Jewish Insider’s Daily Kickoff: December 21, 2018
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Jewish Insider’s Daily Kickoff: December 21, 2018

Syria pullout by US tilts Mideast power toward Iran and Russia, isolating Israel; US fundraising site suspends Palestinian boycott account

Illustrative: A picture taken during a press tour hosted by the Russian Armed Forces shows a Russian soldier looking through the scope of a sniper rifle on the outskirts of Syria's eastern city of Deir Ezzor on September 15, 2017. (AFP Photo/France2/Dominique Derda)
Illustrative: A picture taken during a press tour hosted by the Russian Armed Forces shows a Russian soldier looking through the scope of a sniper rifle on the outskirts of Syria's eastern city of Deir Ezzor on September 15, 2017. (AFP Photo/France2/Dominique Derda)

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TOP TALKER — Jim Mattis, Defense Secretary, Resigns in Rebuke of Trump’s Worldview — by Helene Cooper: “Defense Secretary Jim Mattis… resigned Thursday in protest of President Trump’s decision to withdraw American forces from Syria… Officials said Mr. Mattis went to the White House with his resignation letter already written, but nonetheless made a last attempt at persuading the president to reverse his decision about Syria… Mr. Mattis… was rebuffed. Returning to the Pentagon, he asked aides to print out 50 copies of his resignation letter and distribute them around the building.” [NYTimes]

HOW IT PLAYED —James Mattis’s Final Protest Against the President — by David Graham: “Mattis is the last brake on a president that makes major life-and-death decisions by whim without reading, deliberation, or any thought as to consequences and risks,” said a senior U.S. national-security official… “The saving grace is that this president has not been tested by a major national-security crisis. But it will come, and when it does, we are f****d.”[TheAtlantic] • Eli Lake: Mattis Puts Trump’s Presidency in Peril[BloombergView]

Dov Zakheim,  a former Pentagon official, tells us: “This is a disaster for the U.S. Mattis remained the only adult in the President’s national security team. He had the trust of our allies and the respect of our enemies. The U.S. is losing one of the better Secretaries of Defense we have had. I met him a few weeks ago, he looked less tired than in the past. There was no indication that he would leave. But after Trump made this awful decision on Syria, he just couldn’t take it anymore. This is an unbelievable situation we are in.”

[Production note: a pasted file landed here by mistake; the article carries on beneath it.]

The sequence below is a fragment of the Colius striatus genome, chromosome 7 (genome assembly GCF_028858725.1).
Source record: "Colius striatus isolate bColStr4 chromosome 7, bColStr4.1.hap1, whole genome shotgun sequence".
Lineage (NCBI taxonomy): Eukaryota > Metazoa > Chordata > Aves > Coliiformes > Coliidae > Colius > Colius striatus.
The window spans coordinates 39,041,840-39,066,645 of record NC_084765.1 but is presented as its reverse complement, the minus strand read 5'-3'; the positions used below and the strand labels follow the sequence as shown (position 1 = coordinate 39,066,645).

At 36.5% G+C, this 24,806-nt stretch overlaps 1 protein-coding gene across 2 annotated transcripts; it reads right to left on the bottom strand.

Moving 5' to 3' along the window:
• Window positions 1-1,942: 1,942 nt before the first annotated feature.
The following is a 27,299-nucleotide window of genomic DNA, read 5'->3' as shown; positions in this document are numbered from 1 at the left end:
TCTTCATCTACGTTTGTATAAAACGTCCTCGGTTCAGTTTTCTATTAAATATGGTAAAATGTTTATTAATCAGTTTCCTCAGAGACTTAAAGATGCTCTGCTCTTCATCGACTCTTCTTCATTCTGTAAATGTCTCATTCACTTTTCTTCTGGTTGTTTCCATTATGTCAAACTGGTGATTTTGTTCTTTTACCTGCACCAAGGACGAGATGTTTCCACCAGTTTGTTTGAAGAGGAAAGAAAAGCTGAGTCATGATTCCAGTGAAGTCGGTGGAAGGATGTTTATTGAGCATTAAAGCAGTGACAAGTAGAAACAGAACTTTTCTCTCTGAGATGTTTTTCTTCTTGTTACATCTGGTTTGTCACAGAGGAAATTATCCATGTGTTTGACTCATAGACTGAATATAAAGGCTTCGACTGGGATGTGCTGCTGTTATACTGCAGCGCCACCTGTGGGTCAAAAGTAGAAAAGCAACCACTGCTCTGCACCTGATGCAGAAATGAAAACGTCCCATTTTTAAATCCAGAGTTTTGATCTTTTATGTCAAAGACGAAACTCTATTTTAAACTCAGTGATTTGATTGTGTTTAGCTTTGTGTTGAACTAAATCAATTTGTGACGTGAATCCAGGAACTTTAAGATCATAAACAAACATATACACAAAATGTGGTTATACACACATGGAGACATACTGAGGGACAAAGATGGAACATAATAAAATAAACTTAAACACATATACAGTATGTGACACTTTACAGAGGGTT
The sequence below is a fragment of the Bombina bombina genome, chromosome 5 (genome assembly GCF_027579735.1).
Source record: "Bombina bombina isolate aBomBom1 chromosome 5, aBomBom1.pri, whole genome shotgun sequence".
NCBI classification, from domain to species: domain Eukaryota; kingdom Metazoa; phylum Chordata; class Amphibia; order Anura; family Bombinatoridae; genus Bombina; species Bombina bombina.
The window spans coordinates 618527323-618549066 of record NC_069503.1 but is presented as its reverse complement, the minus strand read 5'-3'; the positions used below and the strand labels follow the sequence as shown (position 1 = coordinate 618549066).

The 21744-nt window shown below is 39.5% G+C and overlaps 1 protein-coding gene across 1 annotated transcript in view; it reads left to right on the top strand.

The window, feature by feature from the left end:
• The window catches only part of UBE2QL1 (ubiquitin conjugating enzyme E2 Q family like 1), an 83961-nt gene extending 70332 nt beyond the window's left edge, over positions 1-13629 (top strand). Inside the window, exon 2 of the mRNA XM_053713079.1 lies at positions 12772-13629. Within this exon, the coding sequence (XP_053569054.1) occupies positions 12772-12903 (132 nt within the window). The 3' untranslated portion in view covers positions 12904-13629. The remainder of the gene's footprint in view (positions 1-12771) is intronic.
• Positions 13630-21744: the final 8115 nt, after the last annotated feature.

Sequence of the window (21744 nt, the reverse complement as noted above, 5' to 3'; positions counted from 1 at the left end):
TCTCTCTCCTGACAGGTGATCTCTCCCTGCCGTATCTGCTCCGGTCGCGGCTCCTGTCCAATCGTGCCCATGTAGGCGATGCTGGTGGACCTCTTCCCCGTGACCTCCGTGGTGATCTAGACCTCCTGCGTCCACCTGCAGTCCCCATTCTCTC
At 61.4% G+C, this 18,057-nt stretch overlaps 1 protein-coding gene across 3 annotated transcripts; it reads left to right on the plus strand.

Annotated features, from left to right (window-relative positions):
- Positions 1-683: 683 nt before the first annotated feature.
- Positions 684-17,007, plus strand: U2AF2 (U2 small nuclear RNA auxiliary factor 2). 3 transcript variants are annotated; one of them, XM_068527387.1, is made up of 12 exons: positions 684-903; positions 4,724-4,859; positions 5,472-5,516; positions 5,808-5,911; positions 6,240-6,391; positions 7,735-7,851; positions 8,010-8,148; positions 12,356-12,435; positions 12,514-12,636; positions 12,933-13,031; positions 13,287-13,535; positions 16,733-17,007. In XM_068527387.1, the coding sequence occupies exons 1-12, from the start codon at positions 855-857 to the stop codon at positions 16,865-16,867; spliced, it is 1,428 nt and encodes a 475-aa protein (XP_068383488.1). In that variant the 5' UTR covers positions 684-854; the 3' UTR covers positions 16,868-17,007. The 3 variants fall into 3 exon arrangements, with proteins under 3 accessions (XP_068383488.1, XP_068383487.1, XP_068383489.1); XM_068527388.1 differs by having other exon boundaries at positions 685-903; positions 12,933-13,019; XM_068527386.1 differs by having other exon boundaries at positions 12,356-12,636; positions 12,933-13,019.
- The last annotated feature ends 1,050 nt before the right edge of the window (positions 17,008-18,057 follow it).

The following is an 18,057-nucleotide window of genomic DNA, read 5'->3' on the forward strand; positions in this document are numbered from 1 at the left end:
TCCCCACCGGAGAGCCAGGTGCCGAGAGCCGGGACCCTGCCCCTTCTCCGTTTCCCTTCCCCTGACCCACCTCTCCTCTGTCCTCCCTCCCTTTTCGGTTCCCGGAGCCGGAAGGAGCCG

Sam Vinograd tweets“I was also at the White House when General Mattis and President Obama disagreed on Iran policy. General Mattis didn’t quit.”

Jeffrey Goldberg writes“James Mattis knew who Trump was, and joined him anyway, because he is a patriot. And because he is a patriot, he would have remained with Trump, if he thought he could influence Trump’s policies. But whatever influence he had, he lost.”

Susan Glasser“This debacle has all the elements we have come to associate with Trump’s Presidency: the imperious Twitter decree; the reckless and untrue claims; the snubbing of advice from experts, allies, and his own staff; the transparent effort to distract from one set of scandals by creating another. Even if this latest Syria crisis does not prove to be the most consequential one of his tenure, it provides a fitting end to another year of Trump.”

DRIVING THE CONVO — White House senior advisor Stephen Miller claimed critics of Trump’s Syria move are the “same voices” who supported the war in Iraq during an interview with Wolf Blitzer on CNN.

“The media that’s having this hysterical reaction to James Mattis retiring is the same media in many cases, the same politicians in many cases, who cheered our nation into a war in Iraq that turned out to be an absolute catastrophe,” Miller stated. “This president got elected to get our foreign policy back on the right track after years of being adrift. One foreign policy blunder after another in Iraq, in Afghanistan, in Libya, that hasn’t worked out for the national interest.”

Miller added: “Since when has the United States media become the supporters of every entanglement in the Middle East that has bogged down this country? I just don’t know where that’s coming from… Let’s put America first. Let’s not spill American blood to fight the enemies of other countries as is the case in Syria.” [Video]

CFR’s Elliott Abrams emails: “Mr. Miller knows nothing about national security policy. Barack Obama is the man who abandoned Iraq, and that action opened up a vacuum in which ISIS grew. Many, many Republicans remember that and recognize the dangers of abandoning Syria. They said when Obama pulled out of Iraq far too soon that it was a great mistake, and they are saying the same thing now.”

FDD’s Mark Dubowitz: “I didn’t back the war in Iraq. However, I’ve been a long-standing supporter of a robust Iran policy. I thought President Trump and Steve Miller were, too. This Syria move has gutted their Iran policy. They can pretend otherwise; they’re misguided.”

Miller’s comments echoed similar statements made by Ben Rhodes, Deputy National Security Advisor under President Obama, who referred to the foreign-policy establishment as “the Blob” and “Iraq-war promoters.” ​

Rhodes tweeted on Thursday: “U.S. alliances and some semblance of the international order can probably survive two more years of this but definitely not another 6.”

VIEW FROM JERUSALEM — Syria pullout by U.S. tilts Mideast power toward Iran and Russia, isolating Israel — by David Halbfinger: “Israel, which hoped the American presence in Syria would block Iran from completing its corridor to the sea, now has to reckon with a new reality. “This leaves us alone in the arena with the Russians,” said Michael Herzog, an Israel-based fellow of the Washington Institute for Near East Policy and a former Israeli defense official. “We are alone in the battle against Iran in Syria.”